One after the next, year after year, Microsoft’s Surface lineup has continued to allure us and – ahead of Black Friday – the Surface Laptop is no different. Well, it’s a little different, but that’s mainly the result of the company’s decision to pre-install Windows 10 S rather than Windows 10 proper.
That’s Microsoft’s thin client answer to Google’s Chrome OS, as featured in its Chromebooks. A few years ago, this move would have left a bad taste in our mouths. In fact, it did, when the original Microsoft Surface tablet released sporting Windows RT. But despite that you have every right to be wary of the Surface Laptop, there are more than enough reasons to be optimistic.
First of all, given its bang-up work on the Surface Book 2 and Surface Pro, Microsoft has proven itself as a hardware company in addition to an industry leader in software. They don’t come cheap, but Redmond’s managed to squeeze a lot of power into these devices as well, assuming you’re willing to shell out a helping of extra cash for a better processor and more RAM.
On a positive note, the Surface Laptop doesn’t need as much feature-tuning that’s all but required when you buy an Intel Core m3-clad Surface Pro. Yet, unless you want to be stuck with Windows 10 S forever, you’ll have to buy a Surface Laptop by the end of the year to qualify for a free upgrade to Windows 10 Pro from Microsoft’s frankly more limited OS.
With the premium design and powerful specs of the Surface Laptop, Microsoft has Apple’s MacBook devices firmly in its crosshairs. Has Microsoft built a device that can topple the mighty Mac? Read on to find out…
Price, availability and value
Of course, a premium device commands a premium price tag, and the Surface Laptop costs $999 (£979, AU$1,499). This is the cost for the base model, which comes with an Intel Core i5 processor, 4GB of RAM and 128GB of SSD storage.
The next configuration up includes the more powerful Intel Core i7 processor, 8GB of RAM and 256GB SSD for $1,599 (£1,549, AU$2,449), and it’s worth noting that while the base model is out in all territories, the mid-range model is only currently available in the US; it's due to arrive in the UK on August 8, and in Australia on July 21.
Finally, you can pick up a Microsoft Surface Laptop with an Intel Core i7 processor, 16GB of RAM and 512GB storage for $2,199 (£2,149, AU$3,299). This version goes on sale in the US on June 30, in the UK on August 8, and in Australia on July 21.
Is this upgrade worth the price hike and the wait? While the doubling of storage space gives it more flexibility, there are cheaper ways of getting more space to save your files to – including cloud services such as Google Drive.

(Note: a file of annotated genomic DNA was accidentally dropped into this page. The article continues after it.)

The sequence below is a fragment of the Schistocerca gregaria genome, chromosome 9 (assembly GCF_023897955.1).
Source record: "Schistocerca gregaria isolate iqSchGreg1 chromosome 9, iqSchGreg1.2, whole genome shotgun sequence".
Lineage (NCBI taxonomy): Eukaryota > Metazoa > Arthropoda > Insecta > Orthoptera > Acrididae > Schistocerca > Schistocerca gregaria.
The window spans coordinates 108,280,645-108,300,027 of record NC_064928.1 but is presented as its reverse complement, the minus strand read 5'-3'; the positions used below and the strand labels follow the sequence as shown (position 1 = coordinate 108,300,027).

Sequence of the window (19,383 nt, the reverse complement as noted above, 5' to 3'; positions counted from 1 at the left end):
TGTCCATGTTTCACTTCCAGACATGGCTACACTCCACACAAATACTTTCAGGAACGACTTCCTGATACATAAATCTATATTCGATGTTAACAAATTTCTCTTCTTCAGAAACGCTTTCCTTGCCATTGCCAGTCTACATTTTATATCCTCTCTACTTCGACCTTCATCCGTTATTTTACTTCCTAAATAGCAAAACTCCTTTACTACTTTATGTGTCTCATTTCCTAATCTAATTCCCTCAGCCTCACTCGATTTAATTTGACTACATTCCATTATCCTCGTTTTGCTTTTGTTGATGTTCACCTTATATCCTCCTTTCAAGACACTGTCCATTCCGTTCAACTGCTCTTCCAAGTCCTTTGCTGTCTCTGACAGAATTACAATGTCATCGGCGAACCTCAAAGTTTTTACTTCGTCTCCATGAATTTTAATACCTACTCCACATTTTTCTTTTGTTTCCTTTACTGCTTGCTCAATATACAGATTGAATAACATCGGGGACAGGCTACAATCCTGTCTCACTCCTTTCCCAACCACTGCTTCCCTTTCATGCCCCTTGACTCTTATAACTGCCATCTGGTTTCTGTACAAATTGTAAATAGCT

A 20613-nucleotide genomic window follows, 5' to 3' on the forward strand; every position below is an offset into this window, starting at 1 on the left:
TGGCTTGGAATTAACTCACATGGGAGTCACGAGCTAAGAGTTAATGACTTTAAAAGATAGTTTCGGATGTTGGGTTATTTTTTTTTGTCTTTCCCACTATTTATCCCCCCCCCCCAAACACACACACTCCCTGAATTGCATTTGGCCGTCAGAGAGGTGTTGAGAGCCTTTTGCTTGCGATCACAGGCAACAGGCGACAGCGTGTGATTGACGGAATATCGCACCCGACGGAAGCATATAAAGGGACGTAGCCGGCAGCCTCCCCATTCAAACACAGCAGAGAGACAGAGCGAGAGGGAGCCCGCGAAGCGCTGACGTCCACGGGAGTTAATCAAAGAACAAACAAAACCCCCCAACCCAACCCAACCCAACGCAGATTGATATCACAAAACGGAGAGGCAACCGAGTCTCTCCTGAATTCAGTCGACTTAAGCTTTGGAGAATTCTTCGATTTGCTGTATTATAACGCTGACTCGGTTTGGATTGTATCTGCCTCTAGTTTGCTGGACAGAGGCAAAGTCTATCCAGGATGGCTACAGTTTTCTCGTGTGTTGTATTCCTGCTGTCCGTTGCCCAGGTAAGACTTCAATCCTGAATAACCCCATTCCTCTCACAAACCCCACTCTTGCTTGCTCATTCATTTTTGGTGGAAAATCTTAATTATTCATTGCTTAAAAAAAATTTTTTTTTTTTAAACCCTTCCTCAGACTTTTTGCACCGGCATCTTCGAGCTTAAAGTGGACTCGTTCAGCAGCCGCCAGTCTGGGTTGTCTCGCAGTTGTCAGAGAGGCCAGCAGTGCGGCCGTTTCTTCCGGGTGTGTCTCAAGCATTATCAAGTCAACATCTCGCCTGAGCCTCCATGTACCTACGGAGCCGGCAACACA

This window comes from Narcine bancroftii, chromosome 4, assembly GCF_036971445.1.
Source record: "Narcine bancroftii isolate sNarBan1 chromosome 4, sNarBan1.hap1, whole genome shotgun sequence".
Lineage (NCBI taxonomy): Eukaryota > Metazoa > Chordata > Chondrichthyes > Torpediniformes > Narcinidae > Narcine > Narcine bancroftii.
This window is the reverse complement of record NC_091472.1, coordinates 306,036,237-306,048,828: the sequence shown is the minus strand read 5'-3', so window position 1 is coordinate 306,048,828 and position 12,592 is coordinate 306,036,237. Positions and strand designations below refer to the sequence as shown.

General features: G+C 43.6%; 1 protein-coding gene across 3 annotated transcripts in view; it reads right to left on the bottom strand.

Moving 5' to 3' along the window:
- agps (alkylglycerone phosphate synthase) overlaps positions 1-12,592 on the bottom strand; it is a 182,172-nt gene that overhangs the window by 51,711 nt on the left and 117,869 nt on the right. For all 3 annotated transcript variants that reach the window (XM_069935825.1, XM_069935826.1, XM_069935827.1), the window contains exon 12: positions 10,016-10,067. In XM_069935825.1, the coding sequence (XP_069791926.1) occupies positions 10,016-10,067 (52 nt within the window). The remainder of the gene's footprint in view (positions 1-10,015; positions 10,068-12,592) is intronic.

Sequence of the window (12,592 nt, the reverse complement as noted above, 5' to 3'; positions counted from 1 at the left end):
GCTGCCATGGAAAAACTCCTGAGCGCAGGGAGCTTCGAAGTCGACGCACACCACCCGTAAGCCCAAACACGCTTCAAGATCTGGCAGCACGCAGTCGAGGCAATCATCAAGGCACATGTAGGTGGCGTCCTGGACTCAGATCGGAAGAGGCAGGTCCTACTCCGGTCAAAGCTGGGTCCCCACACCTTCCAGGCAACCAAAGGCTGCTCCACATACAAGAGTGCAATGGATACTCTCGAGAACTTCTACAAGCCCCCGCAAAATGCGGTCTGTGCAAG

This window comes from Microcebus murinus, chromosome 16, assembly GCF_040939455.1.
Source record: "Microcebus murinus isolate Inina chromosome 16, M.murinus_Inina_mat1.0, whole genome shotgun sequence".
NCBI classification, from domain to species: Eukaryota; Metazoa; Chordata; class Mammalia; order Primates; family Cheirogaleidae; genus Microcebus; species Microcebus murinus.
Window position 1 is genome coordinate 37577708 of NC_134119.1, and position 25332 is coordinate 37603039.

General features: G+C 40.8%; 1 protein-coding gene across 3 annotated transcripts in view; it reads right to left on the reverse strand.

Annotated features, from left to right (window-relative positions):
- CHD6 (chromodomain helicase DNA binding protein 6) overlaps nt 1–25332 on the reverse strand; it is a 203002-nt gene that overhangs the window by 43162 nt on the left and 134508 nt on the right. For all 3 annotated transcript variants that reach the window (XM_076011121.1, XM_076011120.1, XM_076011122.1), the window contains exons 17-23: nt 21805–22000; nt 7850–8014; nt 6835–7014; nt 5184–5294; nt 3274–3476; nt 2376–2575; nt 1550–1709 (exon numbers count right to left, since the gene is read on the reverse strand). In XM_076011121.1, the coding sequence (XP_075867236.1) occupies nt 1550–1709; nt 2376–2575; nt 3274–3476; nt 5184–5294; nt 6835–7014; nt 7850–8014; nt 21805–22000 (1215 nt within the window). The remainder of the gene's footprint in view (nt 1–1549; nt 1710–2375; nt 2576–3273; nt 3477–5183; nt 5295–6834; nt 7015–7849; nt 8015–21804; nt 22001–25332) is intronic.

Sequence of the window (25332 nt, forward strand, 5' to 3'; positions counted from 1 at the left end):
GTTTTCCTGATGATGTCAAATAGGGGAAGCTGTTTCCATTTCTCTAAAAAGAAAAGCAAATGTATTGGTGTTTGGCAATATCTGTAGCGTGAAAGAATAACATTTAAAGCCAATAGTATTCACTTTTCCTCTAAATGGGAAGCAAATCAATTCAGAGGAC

However, 16GB of RAM will be tempting to some people who want to use the Surface Laptop for running demanding software or multitasking numerous applications at once. Those users will likely want to upgrade from Windows 10 S – which only allows apps to run if they've been downloaded from the Windows Store – to Windows 10 Pro, which will cost an additional $49 (around £40, AU$65) after December 31 2017 (before then the upgrade is free).
For most people, however, the cheapest Surface Laptop configuration should be absolutely fine – especially if you’re using Windows Store apps, which have been vetted and tested by Microsoft.
One of the ideas behind Windows 10 S and its restriction to Windows Store apps is that those apps are less resource-hungry than traditional Windows applications, which means they'll run well on lower-power machines, and should drain the battery slower too.
The price of the Surface Laptop puts it in the same bracket as last year’s MacBook, as well as the HP Spectre x360 and Dell XPS 13, while offering slightly better specs and power for the base model than the MacBook, but less than the HP and Dell machines.
All three of these competitors are worthy adversaries, appearing high up in our list of the best laptops in 2017 – so the Surface Laptop definitely has its work cut out for it.
In our hands-on review of the Surface Laptop we suggested that this 13.5-inch machine is quite possibly the most attractive computing product Microsoft has ever created – and now that we've spent more time with it, we stand by that statement.
In short, the Surface Laptop is an incredibly attractive machine which shows that Windows laptops can be just as gorgeously designed as Apple products.